Book review: Reimagining Textuality

textuality

Reimagining Textuality: Textual Studies in the Late Age of Print
Edited by Elizabeth Bergman Loizeaux and Neil Fraistat
U of Wisconsin Press, 2002

What is textuality at the beginning of the 21st century?
What does it mean to have a political culture mediated by the Web, where content can be sliced, diced, and recontextualized by and redistributed by hundreds of web sites?
Elizabeth Bergman Loizeaux is associate professor of English at the U of Maryland, where Neil Fraistat is professor of English. They offer a series of essays that address these questions from several perspectives.
As a discipline, they write, textual studies provides a broad umbrella for a host of subfields concerned with the production, distribution, reproduction, consumption, reception, archiving, editing, and sociology of texts. Scholars are exploring textuality beyond the printed word and assembled book, treating for the first time as the object of textual scholarship other cultural products that postmodern theory has been reading as texts.
They argue that the methods and concerns of textual scholarship are shaping and being shaped by other kinds of textuality beyond the book. Chief among these kinds is electronic textuality, which is creating new forms of textuality and making possible new ways of reproducing editing, and archiving texts.

Reimagining Textualityfocuses on three fields in which textual scholarship and postmodern theory and criticism are beginning to talk to each other about text and textuality in especially innovative and suggestive ways: textual editing, verbal-visual studies, and cultural studies.
The essays in the first section introduce current issues in textual scholarship, demonstrating the contributions made by postmodern theory over the past 15 years to editorial theory and practice. The essays in the next section grapple with the materiality of the text, in particular the visual component. The final section pursues intersections between textual studies and the fields of cultural studies and postcolonial studies.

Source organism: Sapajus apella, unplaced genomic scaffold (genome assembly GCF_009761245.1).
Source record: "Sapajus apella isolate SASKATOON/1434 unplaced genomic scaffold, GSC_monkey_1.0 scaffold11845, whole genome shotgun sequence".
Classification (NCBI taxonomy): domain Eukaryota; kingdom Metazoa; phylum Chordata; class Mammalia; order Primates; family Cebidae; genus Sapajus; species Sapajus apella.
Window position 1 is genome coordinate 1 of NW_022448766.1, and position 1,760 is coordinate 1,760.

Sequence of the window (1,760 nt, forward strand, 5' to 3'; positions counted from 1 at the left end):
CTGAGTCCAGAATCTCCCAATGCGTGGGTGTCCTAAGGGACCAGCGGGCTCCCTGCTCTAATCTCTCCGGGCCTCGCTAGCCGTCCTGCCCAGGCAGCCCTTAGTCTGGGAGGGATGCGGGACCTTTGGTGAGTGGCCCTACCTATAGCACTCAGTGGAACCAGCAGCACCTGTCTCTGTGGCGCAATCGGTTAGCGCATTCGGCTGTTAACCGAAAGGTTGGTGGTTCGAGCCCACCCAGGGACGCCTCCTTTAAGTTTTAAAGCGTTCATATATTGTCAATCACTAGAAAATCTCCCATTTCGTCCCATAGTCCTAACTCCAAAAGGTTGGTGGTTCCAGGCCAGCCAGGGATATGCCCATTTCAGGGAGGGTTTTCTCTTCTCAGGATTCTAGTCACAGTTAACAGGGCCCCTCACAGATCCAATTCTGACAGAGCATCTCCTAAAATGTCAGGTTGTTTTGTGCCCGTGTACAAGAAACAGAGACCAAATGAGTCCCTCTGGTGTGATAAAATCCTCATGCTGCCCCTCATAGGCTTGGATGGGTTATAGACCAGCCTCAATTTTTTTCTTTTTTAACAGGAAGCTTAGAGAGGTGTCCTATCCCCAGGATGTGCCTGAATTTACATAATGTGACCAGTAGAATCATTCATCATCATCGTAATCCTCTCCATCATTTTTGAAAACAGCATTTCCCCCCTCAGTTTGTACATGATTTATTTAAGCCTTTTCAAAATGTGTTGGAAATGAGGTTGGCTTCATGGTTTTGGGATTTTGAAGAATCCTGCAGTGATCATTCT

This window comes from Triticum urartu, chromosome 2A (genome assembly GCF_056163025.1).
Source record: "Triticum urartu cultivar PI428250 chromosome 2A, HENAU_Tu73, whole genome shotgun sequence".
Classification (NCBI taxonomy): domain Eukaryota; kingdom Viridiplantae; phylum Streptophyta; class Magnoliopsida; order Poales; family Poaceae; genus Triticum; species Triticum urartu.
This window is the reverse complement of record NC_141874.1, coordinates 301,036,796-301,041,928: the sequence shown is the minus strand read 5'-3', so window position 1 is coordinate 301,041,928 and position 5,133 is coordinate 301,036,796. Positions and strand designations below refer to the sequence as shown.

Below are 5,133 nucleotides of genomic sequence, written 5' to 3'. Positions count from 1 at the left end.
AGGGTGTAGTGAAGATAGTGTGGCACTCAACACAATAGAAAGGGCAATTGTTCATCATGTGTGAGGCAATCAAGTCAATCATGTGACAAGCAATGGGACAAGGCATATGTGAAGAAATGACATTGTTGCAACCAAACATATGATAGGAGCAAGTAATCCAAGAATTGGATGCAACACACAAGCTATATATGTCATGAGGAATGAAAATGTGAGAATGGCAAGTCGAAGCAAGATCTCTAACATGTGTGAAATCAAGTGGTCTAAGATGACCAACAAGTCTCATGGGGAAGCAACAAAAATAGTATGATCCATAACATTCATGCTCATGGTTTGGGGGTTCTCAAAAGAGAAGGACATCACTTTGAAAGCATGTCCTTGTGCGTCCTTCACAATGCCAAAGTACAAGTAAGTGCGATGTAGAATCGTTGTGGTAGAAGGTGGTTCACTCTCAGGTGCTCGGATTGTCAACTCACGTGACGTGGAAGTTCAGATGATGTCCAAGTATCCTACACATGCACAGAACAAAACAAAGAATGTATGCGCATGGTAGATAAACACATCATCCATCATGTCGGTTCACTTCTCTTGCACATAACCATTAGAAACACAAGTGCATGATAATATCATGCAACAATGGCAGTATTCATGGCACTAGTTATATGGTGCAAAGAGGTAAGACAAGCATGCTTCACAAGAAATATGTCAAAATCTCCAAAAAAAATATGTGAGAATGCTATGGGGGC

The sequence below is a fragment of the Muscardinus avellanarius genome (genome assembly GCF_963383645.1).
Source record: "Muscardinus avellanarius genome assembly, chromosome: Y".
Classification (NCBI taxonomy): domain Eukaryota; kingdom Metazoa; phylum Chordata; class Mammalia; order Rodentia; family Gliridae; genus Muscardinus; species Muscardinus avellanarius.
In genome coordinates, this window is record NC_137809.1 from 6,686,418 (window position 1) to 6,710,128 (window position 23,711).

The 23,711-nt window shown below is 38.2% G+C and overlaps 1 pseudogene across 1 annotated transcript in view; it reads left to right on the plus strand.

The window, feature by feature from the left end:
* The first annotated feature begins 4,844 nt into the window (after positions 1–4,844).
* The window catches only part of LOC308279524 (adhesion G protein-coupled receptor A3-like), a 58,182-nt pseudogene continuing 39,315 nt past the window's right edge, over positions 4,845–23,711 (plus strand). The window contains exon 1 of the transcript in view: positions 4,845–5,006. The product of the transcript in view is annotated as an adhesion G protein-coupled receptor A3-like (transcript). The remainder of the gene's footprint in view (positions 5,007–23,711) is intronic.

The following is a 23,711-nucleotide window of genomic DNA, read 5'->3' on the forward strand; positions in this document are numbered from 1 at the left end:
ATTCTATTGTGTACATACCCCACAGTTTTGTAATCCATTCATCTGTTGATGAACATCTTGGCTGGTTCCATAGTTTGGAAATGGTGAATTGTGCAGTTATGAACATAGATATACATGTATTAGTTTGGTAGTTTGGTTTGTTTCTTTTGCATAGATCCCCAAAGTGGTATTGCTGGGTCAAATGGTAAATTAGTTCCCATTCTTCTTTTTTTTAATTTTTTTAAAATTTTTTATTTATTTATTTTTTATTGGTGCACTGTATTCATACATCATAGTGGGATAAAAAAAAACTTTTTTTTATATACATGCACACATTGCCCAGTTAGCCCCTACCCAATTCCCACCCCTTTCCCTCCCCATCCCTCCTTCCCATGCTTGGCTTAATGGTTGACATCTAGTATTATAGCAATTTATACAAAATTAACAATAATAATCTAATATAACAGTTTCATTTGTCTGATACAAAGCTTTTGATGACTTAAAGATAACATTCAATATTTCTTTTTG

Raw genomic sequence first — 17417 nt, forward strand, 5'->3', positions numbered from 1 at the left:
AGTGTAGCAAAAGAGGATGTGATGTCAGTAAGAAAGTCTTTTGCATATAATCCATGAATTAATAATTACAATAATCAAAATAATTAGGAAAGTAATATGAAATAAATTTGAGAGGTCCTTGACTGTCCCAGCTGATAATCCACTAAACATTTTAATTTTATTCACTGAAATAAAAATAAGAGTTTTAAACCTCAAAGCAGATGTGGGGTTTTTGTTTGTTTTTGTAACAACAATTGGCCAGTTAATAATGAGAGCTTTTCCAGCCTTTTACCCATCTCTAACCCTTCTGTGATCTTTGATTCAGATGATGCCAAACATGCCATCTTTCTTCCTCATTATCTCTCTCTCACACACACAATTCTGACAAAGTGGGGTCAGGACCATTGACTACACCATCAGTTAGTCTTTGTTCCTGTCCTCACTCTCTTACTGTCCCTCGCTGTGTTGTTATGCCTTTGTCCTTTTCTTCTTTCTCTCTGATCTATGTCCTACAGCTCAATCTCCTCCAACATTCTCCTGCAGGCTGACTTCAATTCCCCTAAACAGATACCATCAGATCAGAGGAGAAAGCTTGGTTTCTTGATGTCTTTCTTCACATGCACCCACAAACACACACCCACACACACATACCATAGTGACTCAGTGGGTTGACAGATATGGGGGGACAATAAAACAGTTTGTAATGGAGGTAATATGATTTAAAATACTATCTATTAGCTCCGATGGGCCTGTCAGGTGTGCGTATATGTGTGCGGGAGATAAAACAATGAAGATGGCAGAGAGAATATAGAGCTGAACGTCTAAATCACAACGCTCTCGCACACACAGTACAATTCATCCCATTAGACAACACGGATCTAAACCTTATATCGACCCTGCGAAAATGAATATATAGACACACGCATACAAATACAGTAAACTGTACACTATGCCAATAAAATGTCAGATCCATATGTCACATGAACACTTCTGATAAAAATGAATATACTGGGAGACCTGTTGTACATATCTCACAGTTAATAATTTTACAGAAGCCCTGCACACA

Jerome McGann’s essay underscores the necessity for continued reimagining of the modes and methods through which we reproduce scholarly texts, especially as we work through the implications and possibilities of electronic textuality.
Daniel Ferrer argues that hypertext is not only a nonsequential body of verbal data, but is also a collection of electronic instructions and commands keyed to the verbal data, which allow it to be reorganized and reprocessed at will, keeping it in a state of flux. Hypertext, or rather hypermedia, offers a much more statisfying practical solution than the usual format of the critical edition.
Charles Bernstein writes that, for the generation now learning to read and write on computers, the medium of writing has radically and inalterably changed in ways that can be called hyperalphabetic if not postalphabetic. The association of picture, font, color, sound, link, and design creates a writing space that is closer to William Blake’s practice than it is to the school notebooks he grew up with.
Tim Hunt argues that textuality is historically conditioned and its terms and processes are intertwined with both social and technological conditions. Oral and literate cultures evolve different procedures for inventing and conserving verbal works, and ‘orality’ and ‘literacy’ encourage qualitatively different logics and styles of cognition.
New modes of storage: film, audio tape, video tape, and various digitized media, like written language — can be used to store, multiply, and circulate cultural products.
The performative and the compositional interact in varying ratios in the work of different individuals and graditions. These ratios, along with the interacting dynamics of different modalities of storage, transmission, and consumption, can be viewed as what we might call a rhetoric of textuality.
Stuart Moulthrop writes that electronic textuality is indeed something like barthesian or foucauldian texte: a teeming network of possibilities in which the evidence of the particular both excludes the general and testifies to its fecundity.

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